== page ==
Ardern recounts visiting terrorist attack survivors who all had multiple gun shot wounds, during final gun law reading

Anna Whyte
Source: 1News

"We are ultimately here because 50 people died and they do not have a voice," Prime Minister Jacinda Ardern said today during the Third Reading of the Arms Amendment Bill. "We in this House are their voice and today we have used that voice wisely."

The proposed gun law reform reaches its final hurdle in Parliament today with MPs set to vote tonight on the sweeping gun law changes spurred by the March 15 Christchurch terrorist attack.

"We are here because of the victims and families," Ms Ardern told the House. "When I visited the hospitals and the victims, none of them had just one gun shot wound. I struggled to recall any single gun shot wounds."

She said most had "multiple debilitating injuries that deemed it impossible for them to recover in days, let alone weeks".

"They will carry disabilities for a lifetime and that's before you consider [the] psychological impact.

"We are here because of them, and I believe they are here with us, supporting what we are doing here, because these weapons were designed to kill, and they were designed to maim and that is what they did on the 15th of March."

Ms Ardern said she could recall "vividly" when she knew gun laws in New Zealand would need to change, while she was in a briefing with the Commissioner of Police.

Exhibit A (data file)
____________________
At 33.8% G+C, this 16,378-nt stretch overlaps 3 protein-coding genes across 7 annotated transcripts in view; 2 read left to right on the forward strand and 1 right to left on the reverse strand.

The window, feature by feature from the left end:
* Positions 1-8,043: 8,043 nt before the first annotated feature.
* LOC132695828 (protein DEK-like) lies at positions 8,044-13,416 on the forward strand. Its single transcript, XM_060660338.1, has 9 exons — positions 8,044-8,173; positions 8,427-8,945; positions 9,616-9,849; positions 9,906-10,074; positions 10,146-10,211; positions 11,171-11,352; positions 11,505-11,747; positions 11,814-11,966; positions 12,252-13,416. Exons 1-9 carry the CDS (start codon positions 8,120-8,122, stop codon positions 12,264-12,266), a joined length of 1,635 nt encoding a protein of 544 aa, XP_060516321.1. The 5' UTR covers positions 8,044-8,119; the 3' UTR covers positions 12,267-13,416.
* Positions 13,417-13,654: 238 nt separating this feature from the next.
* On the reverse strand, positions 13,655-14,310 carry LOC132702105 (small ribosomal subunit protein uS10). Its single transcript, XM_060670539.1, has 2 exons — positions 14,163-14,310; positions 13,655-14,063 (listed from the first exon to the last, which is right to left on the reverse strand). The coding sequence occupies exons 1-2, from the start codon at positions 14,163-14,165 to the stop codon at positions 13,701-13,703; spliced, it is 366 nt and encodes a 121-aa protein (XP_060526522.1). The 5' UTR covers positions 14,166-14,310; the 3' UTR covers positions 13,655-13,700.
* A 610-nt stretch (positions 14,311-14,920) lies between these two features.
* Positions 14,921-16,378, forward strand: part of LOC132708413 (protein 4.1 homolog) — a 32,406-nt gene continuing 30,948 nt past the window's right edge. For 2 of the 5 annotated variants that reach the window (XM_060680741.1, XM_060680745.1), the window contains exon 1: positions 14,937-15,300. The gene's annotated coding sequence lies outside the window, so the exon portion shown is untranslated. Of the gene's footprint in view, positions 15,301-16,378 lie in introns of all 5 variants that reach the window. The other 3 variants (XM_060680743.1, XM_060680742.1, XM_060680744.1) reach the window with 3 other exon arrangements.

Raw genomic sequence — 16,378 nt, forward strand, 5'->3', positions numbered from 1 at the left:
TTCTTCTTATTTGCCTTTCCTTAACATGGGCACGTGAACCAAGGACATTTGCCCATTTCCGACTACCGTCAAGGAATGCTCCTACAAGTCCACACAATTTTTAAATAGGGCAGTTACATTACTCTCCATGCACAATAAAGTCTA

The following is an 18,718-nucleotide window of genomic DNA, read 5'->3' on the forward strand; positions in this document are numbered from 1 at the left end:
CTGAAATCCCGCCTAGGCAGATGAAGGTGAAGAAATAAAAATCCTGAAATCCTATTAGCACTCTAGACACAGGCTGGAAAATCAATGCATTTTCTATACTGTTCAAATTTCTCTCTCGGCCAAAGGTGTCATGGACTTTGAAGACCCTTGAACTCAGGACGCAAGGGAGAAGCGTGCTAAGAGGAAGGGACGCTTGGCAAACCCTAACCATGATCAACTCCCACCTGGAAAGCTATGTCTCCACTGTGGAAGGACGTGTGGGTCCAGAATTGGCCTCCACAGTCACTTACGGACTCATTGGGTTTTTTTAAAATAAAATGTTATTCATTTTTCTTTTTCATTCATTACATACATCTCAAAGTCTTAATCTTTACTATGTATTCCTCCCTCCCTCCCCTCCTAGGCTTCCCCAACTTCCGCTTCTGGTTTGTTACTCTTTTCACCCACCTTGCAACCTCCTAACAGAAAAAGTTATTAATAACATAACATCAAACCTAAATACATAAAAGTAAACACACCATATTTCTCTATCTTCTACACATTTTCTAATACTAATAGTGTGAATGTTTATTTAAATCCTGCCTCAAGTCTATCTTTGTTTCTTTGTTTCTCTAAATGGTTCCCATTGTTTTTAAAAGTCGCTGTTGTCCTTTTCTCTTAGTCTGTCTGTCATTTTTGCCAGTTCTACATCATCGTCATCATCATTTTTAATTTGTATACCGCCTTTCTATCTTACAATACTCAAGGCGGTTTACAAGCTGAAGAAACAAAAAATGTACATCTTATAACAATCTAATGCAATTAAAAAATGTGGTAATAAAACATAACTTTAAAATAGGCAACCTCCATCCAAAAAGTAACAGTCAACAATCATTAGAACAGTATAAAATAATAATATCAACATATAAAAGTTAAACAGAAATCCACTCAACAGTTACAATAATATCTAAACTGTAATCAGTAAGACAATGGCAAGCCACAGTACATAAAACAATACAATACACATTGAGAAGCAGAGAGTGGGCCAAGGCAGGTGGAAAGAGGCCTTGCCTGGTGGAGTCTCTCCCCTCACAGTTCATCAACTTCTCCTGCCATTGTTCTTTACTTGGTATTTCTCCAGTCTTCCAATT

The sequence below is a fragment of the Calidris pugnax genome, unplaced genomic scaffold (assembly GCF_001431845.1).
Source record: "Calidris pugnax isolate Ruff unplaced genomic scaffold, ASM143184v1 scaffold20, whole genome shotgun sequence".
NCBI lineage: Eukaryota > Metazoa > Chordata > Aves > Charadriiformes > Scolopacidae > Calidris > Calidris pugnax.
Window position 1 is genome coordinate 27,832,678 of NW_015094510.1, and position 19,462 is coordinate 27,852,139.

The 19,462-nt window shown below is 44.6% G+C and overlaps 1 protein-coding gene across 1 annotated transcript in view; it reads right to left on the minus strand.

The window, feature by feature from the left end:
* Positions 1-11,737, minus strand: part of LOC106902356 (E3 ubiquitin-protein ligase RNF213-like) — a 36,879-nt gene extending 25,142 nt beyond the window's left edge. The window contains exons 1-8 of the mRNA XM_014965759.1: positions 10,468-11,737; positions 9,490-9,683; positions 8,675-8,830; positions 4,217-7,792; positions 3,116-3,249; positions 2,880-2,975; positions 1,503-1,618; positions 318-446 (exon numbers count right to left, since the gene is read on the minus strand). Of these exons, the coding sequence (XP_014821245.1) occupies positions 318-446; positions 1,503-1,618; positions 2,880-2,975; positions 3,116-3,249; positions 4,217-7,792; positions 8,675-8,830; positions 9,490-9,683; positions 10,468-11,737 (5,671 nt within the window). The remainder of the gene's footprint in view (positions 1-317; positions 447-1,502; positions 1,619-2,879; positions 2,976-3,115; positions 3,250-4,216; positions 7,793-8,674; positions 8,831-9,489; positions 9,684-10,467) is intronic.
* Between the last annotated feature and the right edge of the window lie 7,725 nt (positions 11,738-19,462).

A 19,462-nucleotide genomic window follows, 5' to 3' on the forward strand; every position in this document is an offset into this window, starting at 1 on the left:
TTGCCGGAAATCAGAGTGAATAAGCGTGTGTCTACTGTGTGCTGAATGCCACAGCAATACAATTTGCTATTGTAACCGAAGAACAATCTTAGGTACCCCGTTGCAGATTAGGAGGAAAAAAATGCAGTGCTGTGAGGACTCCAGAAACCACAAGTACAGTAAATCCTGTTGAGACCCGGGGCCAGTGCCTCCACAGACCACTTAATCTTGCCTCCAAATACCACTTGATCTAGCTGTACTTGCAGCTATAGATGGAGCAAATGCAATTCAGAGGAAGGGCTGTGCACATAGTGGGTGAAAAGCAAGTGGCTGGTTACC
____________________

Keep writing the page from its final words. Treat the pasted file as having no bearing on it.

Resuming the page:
"He described to me the nature of the weapons that had been used in this terror attack, and then he described to me they had be obtained legally. I could not fathom how weapons that could cause such destruction and large-scale death could have been obtained legally in this country."

Ms Ardern said she was not alone "in feeling that I could not hand-on-heart go down and face, not just the media, not just the public, but the victims that had been left behind from this terror attack and tell them our system, our laws allow these guns to be available and that was OK". 

"We are here just 26 days after the most devastating of terrorist attacks created the most darkest of days in New Zealand's history, and we are here in almost entirely united Parliament."

She thanked the National Party for its support, "who from the moment this issue around the use of these particular weapons in this terror attack arose, I have found to be nothing but constructive". 

The changes to New Zealand's gun laws are set to include a ban on semi-automatic weapons and military style semi-automatics, a ban on parts, magazines and ammunition that could be used for modification into a semi-automatic and a ban on pump-action shotguns with more than a five shot capacity. It will also see tougher penalties and new offences

If passed tonight, to become law, the bill still needs to be granted Royal assent by Governor-General Dame Patsy Reddy. It is anticipated the gun reform will be law on Friday.